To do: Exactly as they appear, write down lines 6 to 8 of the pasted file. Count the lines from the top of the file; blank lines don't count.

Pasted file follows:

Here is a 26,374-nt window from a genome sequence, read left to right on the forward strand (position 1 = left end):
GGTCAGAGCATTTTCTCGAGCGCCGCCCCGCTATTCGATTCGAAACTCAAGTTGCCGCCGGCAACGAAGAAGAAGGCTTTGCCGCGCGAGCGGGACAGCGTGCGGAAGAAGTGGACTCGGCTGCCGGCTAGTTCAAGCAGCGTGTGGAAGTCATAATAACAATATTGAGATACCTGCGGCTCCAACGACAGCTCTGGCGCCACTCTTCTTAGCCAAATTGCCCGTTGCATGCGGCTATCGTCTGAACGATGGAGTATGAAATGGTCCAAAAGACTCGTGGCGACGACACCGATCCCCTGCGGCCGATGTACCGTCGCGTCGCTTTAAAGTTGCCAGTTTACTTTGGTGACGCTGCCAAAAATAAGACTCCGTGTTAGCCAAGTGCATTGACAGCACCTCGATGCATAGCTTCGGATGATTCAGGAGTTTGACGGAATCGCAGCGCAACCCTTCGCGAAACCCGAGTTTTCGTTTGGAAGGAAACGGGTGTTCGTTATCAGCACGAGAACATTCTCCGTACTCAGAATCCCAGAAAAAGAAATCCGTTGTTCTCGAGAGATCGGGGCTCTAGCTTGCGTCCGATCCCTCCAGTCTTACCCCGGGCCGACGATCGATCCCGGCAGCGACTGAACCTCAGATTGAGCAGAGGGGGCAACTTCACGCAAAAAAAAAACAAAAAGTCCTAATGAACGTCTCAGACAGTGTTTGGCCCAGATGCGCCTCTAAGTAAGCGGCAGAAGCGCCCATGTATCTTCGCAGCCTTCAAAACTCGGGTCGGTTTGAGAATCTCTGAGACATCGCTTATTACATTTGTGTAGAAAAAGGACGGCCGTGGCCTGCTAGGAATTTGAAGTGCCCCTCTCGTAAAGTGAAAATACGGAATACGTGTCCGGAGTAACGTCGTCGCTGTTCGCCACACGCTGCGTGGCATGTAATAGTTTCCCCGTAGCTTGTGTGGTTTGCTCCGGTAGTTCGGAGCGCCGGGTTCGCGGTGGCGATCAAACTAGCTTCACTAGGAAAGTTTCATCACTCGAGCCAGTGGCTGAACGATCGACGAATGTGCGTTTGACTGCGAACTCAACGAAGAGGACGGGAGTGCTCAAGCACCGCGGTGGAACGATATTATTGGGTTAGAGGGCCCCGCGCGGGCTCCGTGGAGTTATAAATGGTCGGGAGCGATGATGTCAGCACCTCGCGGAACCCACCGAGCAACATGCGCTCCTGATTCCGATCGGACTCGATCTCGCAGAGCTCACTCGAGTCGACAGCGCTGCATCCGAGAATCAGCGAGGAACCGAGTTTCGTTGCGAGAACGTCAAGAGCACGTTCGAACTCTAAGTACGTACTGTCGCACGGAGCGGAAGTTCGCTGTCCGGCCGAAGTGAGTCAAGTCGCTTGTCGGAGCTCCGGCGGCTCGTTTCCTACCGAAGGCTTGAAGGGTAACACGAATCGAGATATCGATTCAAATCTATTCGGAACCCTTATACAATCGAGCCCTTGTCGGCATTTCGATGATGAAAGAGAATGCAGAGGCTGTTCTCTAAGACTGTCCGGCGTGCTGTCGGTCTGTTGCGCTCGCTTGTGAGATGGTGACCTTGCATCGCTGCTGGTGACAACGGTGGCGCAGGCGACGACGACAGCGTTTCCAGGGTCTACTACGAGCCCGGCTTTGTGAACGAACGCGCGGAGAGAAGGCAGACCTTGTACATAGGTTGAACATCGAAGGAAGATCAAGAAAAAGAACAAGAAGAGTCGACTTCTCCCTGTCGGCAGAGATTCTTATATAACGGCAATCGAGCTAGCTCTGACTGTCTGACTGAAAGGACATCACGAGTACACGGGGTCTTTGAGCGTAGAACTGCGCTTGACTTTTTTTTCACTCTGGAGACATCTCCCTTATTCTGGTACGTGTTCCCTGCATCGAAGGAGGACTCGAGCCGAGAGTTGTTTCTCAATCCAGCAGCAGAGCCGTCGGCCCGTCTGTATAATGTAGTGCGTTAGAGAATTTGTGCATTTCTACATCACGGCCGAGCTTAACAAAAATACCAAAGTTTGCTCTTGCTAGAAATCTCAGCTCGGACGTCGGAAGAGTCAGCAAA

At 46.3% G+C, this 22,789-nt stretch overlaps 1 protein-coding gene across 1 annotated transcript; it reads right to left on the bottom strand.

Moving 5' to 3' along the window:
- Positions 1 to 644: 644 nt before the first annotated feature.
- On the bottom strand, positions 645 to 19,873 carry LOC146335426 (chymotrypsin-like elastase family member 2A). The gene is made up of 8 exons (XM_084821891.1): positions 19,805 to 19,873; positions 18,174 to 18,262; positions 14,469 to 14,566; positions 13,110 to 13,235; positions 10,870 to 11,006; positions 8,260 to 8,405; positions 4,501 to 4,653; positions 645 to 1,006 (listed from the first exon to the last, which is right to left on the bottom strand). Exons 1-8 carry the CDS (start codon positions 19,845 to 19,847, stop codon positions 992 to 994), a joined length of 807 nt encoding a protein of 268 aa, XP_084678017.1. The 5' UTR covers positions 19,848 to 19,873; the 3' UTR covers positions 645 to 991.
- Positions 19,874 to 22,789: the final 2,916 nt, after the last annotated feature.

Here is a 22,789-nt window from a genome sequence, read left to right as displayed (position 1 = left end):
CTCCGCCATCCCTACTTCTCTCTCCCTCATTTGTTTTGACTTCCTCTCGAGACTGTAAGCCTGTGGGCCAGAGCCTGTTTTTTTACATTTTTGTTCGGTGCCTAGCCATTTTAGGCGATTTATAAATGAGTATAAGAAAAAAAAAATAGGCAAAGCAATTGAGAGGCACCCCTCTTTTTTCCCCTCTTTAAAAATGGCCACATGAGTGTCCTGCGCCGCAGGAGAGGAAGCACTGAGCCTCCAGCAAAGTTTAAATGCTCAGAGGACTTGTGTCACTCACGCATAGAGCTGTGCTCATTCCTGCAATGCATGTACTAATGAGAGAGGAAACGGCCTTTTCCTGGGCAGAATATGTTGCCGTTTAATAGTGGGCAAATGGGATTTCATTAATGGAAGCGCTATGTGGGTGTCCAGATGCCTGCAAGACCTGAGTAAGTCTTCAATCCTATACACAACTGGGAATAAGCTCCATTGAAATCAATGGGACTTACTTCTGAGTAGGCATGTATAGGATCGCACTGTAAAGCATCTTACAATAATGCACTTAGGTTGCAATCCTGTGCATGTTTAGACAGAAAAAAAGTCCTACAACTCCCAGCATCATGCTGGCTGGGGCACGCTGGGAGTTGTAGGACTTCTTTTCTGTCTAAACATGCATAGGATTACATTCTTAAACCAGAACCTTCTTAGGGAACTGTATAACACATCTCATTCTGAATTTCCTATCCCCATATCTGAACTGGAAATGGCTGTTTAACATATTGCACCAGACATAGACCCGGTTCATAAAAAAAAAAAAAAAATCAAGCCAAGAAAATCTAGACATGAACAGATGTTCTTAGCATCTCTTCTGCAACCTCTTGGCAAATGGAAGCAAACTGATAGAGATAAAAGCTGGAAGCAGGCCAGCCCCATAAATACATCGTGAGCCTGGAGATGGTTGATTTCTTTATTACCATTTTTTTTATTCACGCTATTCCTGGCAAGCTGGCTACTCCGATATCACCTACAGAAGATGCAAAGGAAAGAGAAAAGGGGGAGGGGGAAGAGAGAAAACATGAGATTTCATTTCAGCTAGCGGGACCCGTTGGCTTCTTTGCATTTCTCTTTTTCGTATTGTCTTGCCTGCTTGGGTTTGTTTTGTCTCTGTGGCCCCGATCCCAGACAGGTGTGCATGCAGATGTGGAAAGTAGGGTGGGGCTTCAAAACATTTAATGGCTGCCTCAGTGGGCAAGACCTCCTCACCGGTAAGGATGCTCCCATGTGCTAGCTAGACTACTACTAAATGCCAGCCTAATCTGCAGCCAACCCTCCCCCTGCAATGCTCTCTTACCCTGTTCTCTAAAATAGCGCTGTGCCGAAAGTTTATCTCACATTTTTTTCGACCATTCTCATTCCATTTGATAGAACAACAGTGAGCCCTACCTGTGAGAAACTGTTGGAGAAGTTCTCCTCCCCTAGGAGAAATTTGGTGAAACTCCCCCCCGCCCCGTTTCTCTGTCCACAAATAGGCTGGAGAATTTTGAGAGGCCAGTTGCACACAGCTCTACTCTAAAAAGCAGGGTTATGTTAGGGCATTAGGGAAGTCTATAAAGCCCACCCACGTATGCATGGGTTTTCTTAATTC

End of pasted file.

- On the bottom strand, positions 645 to 19,873 carry LOC146335426 (chymotrypsin-like elastase family member 2A). The gene is made up of 8 exons (XM_084821891.1): positions 19,805 to 19,873; positions 18,174 to 18,262; positions 14,469 to 14,566; positions 13,110 to 13,235; positions 10,870 to 11,006; positions 8,260 to 8,405; positions 4,501 to 4,653; positions 645 to 1,006 (listed from the first exon to the last, which is right to left on the bottom strand). Exons 1-8 carry the CDS (start codon positions 19,845 to 19,847, stop codon positions 992 to 994), a joined length of 807 nt encoding a protein of 268 aa, XP_084678017.1. The 5' UTR covers positions 19,848 to 19,873; the 3' UTR covers positions 645 to 991.
- Positions 19,874 to 22,789: the final 2,916 nt, after the last annotated feature.

Here is a 22,789-nt window from a genome sequence, read left to right as displayed (position 1 = left end):